Hampshire Academy topple BAT's four year record

Mike Vimpany

August 4, 2003

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Hampshire's young Academy side will have a pennant to proudly display in the Rose Bowl trophy cabinet after shattering BAT Sports four-year old unbeaten record in all-day `time' cricket.

Their comprehensive 56-run win at Southern Gardens means the Young Hawks finished with the best overall record in the nine weeks of all-day cricket and will be presented with a pennant to show for their success.

At this stage, the result looks unlikely to affect BAT's pursuit of Havant's championship crown.

The two clubs have still to meet on August 16 in one of the four remaining 50-over contests but BAT still effectively enjoy a 37-point lead at the top.

BAT skipper Richard Dibden hopes the Academy defeat will act as a "wake up" call to his players that the championship race isn't done and dusted, despite the still healthy lead.

They were certainly well beaten by the county hopefuls, who daringly declared at 245-8 after 61 overs and then gradually worked their way through the BAT batting to nail the would-be champions for 189.

"It was an exceptional performance," glowed Academy Director Tony Middleton, who put only one contracted professional (Charlie van der Gucht) into the field.

The victory over BAT came just a fortnight after the Young Hawks had beaten defending champions Havant in their own back yard.

"This win was even better. BAT are a better side (than Havant) and the lads bowled them out on a much better pitch," Middleton enthused.

The Academy's success was built around teenage wicketkeeper Tom Burrows, who featured in two significant partnerships after Chris Thomason (2-27) had removed openers Ed Bruce and Alex Richardson.

He survived two early chances and, with wine award winner Kevin Latouf alongside, steered the Academy to a comfortable 127-2 at lunch.

The pair added 95 and appeared to be heading towards half-centuries when, soon after the resumption, Latouf was slow backing up and was run out by Dan Goldstraw for an excellent 48, which contained nine fours.

Burrows, the Reading youngster who caught the eye of the Rose Bowl crowd as substitute wicketkeeper against Yorkshire last season, favoured on-side shots but provided the perfect foil for Ian Hilsum (41) to really push the score along.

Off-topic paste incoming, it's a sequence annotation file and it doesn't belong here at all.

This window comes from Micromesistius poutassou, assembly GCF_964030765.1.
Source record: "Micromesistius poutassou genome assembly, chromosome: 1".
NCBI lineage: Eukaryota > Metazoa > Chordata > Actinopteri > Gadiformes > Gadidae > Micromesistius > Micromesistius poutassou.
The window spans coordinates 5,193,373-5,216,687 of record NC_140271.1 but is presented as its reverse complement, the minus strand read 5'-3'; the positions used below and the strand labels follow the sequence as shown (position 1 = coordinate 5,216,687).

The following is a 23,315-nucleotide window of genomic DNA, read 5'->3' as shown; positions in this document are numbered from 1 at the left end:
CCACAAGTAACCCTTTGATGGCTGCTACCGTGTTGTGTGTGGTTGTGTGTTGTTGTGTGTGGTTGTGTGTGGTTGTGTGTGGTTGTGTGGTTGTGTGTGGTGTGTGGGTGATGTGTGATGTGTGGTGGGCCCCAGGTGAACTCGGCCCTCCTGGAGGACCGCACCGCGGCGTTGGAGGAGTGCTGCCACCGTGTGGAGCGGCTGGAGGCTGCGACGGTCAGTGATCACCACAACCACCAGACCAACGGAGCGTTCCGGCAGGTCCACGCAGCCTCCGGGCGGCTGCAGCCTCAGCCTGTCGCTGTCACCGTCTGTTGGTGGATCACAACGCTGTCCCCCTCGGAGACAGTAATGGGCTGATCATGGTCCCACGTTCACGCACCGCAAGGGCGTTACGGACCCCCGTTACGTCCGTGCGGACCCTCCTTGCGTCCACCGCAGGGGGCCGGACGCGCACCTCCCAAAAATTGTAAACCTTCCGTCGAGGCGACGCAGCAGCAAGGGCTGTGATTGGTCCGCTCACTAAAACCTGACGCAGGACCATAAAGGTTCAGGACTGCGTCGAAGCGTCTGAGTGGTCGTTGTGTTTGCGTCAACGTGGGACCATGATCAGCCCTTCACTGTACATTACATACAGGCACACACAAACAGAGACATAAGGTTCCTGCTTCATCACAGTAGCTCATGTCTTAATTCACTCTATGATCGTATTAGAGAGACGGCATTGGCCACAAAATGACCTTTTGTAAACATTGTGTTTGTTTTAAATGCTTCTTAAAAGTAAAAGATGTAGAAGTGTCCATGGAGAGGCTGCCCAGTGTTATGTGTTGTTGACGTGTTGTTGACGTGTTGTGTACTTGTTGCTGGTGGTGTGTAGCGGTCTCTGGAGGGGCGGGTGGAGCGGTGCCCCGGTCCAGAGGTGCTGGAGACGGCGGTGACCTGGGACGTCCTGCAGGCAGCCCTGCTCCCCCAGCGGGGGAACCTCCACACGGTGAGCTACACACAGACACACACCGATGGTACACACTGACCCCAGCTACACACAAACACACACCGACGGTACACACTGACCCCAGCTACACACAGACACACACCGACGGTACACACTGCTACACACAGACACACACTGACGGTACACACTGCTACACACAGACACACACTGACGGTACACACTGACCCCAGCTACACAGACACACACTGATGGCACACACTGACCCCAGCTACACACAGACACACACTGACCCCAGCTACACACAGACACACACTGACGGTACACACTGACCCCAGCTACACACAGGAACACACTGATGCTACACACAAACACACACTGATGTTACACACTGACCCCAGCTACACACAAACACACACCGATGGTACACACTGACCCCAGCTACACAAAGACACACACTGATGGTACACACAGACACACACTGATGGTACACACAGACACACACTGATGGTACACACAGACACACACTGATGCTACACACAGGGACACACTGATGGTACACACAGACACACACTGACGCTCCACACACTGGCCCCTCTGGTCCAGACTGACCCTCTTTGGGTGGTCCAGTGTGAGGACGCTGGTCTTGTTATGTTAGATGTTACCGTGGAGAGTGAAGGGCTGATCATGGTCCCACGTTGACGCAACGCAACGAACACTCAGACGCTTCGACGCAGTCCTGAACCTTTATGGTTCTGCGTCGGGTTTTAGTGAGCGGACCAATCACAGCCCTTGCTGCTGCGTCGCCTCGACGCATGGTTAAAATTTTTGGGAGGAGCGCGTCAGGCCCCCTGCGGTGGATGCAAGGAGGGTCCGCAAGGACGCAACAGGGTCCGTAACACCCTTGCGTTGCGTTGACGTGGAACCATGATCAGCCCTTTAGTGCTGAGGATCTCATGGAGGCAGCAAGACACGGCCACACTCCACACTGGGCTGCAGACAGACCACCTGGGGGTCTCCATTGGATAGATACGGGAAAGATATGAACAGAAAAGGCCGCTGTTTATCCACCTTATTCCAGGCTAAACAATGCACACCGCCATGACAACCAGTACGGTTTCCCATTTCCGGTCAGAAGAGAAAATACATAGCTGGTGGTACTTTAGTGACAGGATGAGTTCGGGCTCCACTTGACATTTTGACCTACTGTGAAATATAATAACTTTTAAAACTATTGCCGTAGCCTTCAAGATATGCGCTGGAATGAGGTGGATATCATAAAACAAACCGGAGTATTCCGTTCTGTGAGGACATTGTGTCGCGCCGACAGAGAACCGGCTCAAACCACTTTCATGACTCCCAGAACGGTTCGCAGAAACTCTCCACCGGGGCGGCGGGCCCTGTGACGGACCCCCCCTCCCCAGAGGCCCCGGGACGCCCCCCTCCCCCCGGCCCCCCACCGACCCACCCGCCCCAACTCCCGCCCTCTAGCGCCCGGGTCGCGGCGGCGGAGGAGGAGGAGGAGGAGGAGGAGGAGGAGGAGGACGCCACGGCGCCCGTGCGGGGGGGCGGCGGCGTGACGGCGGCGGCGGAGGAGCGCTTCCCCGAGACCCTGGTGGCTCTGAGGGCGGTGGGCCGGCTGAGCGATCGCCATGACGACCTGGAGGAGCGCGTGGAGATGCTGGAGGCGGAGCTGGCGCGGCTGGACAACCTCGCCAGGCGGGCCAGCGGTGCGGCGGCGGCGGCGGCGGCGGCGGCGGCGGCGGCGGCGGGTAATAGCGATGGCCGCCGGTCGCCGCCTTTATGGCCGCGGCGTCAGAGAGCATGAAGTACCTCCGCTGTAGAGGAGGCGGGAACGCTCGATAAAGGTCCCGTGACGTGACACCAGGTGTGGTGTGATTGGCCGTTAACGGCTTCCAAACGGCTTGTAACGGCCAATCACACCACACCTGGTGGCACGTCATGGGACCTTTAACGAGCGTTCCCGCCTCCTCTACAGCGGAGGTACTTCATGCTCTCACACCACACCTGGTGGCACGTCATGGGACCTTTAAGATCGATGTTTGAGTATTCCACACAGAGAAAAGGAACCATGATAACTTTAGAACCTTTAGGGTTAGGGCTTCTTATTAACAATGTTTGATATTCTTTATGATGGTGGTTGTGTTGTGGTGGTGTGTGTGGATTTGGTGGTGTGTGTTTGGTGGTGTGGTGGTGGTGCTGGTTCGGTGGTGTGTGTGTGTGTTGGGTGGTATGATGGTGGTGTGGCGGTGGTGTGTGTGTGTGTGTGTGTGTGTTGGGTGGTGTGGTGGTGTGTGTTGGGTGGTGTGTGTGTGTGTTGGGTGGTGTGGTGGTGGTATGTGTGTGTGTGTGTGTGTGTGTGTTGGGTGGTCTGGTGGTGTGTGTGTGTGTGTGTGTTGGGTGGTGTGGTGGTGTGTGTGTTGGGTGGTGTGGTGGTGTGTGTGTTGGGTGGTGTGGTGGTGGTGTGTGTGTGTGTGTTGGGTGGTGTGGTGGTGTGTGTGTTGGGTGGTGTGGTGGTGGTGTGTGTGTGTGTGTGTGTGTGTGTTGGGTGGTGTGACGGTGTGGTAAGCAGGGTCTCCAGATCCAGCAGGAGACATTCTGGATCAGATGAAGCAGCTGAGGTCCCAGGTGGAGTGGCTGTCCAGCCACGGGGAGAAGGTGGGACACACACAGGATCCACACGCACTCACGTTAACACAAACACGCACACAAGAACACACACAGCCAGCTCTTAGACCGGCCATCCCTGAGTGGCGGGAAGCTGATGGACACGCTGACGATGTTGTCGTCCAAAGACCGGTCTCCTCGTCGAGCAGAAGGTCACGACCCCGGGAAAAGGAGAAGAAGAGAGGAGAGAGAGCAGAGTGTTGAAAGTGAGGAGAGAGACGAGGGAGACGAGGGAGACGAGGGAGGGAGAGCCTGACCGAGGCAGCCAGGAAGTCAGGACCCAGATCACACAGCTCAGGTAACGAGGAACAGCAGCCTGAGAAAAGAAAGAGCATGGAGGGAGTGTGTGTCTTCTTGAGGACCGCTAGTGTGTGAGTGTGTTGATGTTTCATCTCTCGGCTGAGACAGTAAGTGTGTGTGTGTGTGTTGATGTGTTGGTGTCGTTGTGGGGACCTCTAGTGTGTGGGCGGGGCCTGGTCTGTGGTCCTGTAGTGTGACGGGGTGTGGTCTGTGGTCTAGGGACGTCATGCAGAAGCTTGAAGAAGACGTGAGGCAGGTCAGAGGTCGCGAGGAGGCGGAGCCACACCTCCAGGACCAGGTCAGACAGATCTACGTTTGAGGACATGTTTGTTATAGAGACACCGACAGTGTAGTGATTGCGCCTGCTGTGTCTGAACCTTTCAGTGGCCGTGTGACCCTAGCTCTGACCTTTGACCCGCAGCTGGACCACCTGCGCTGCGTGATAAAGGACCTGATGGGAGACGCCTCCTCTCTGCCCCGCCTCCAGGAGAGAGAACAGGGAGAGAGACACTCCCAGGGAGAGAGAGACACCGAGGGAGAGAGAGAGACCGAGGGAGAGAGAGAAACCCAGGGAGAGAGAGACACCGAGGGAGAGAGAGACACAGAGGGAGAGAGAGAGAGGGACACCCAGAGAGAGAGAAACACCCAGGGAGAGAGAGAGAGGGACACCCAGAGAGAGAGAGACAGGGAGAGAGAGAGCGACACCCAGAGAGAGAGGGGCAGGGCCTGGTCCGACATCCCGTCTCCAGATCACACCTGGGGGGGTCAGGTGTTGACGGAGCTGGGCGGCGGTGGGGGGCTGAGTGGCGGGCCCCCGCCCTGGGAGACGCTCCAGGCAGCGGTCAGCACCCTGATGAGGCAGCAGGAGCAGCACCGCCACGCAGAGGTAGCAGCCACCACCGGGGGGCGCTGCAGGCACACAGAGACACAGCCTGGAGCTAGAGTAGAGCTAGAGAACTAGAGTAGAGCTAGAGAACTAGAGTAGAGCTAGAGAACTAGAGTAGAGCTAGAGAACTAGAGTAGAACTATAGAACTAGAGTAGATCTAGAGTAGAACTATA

The Islander really went for his shots, hitting eight boundaries in a crisp 41 before he too perished against an erratic BAT fielding display and was run out by Neal Parlane's deep throw.

Three wickets fell for nine runs, including that of Burrows for fine 77 (ten fours), as the Academy slipped to 206-6.

But some timely strikes by Dave Griffiths (21) and Luke Merry (18) enabled Hilsum to raise a few eyebrows with a 62nd over declaration, which left BAT 59 overs to get 246 runs for victory.

When the prolific Parlane thudded Griffiths over extra-cover for a six which was still rising when it hit the pavilion roof, it appeared as though Hilsum might have miscalculated.

But two strikes by Matt Metcalfe (2-29) quickly accounted for Richard Kenway and Dave Banks, and left the rampant Kiwi with added pressure.

Not that it appeared to concern the New Zealander, who continued to strike boundaries at will - quite impressively through the on-side - and who appeared to have found a reliable partner in Graham Noble.

The pair took BAT's reply to a threatening 94-2 at tea and set up a potentially absorbing evening session.

Noble soon fell leg before to James Manning after the break , but it was at 121-3 that the match took a decisive twist.

Van der Gucht replaced Manning at the tennis court end and promptly served up a juicy full-toss on to the middle of Parlane's bat.

But instead of celebrating his third six of the innings, the Kiwi picked out Manning on the deep mid-wicket boundary and departed for a thoroughly entertaining 69.

It took his season's aggregate to 767, some 248 runs behind Robin Smith's all-time Southern League record (1,015 runs in 1982) with four matches remaining.

James Schofield (32) and Chris Thomason (27) both got going, but BAT were suffering from a distinct lack of application in the middle-order ranks.

Mitchell Stokes produced a useful spell of 1-33 off 14 overs when it mattered as BAT's rear-end faltered.

Griffiths (3-35) returned to bowl Schofield and then removed Terry Rawlins and Goldstraw in quick succession to leave BAT 189 all out.

Dibden, left high and dry on 13 not out, criticised his players for "failing to bat time" but had no complaints at losing to an Academy side which has certainly come of age in the past two months.

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